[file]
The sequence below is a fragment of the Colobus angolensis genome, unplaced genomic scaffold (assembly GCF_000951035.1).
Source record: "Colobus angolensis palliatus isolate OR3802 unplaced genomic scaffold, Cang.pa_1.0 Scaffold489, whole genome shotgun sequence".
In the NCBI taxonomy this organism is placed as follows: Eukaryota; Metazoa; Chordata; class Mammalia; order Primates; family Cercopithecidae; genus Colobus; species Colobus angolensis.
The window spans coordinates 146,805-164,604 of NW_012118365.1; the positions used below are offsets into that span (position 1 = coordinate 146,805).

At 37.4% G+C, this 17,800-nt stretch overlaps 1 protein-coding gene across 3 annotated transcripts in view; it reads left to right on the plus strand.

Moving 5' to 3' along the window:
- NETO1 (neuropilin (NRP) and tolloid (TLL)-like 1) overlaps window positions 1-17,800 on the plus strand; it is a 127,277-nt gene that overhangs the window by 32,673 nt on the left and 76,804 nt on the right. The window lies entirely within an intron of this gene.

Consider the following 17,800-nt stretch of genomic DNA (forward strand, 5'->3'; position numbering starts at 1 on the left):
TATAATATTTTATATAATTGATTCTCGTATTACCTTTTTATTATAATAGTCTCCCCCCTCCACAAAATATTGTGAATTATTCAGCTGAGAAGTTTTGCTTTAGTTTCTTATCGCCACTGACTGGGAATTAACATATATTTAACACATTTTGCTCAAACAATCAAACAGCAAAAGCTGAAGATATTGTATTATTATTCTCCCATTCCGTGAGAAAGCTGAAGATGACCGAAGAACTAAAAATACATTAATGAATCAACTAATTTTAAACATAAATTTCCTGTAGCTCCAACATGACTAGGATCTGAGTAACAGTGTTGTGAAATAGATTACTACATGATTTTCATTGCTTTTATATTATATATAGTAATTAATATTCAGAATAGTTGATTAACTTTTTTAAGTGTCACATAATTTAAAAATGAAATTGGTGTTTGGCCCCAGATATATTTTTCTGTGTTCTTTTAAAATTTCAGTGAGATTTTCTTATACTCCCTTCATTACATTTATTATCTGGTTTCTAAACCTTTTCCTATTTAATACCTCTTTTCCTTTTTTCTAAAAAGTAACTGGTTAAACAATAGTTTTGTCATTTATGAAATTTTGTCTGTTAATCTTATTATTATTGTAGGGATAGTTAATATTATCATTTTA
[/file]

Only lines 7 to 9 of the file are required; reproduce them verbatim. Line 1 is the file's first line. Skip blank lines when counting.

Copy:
- NETO1 (neuropilin (NRP) and tolloid (TLL)-like 1) overlaps window positions 1-17,800 on the plus strand; it is a 127,277-nt gene that overhangs the window by 32,673 nt on the left and 76,804 nt on the right. The window lies entirely within an intron of this gene.

Consider the following 17,800-nt stretch of genomic DNA (forward strand, 5'->3'; position numbering starts at 1 on the left):
TATAATATTTTATATAATTGATTCTCGTATTACCTTTTTATTATAATAGTCTCCCCCCTCCACAAAATATTGTGAATTATTCAGCTGAGAAGTTTTGCTTTAGTTTCTTATCGCCACTGACTGGGAATTAACATATATTTAACACATTTTGCTCAAACAATCAAACAGCAAAAGCTGAAGATATTGTATTATTATTCTCCCATTCCGTGAGAAAGCTGAAGATGACCGAAGAACTAAAAATACATTAATGAATCAACTAATTTTAAACATAAATTTCCTGTAGCTCCAACATGACTAGGATCTGAGTAACAGTGTTGTGAAATAGATTACTACATGATTTTCATTGCTTTTATATTATATATAGTAATTAATATTCAGAATAGTTGATTAACTTTTTTAAGTGTCACATAATTTAAAAATGAAATTGGTGTTTGGCCCCAGATATATTTTTCTGTGTTCTTTTAAAATTTCAGTGAGATTTTCTTATACTCCCTTCATTACATTTATTATCTGGTTTCTAAACCTTTTCCTATTTAATACCTCTTTTCCTTTTTTCTAAAAAGTAACTGGTTAAACAATAGTTTTGTCATTTATGAAATTTTGTCTGTTAATCTTATTATTATTGTAGGGATAGTTAATATTATCATTTTA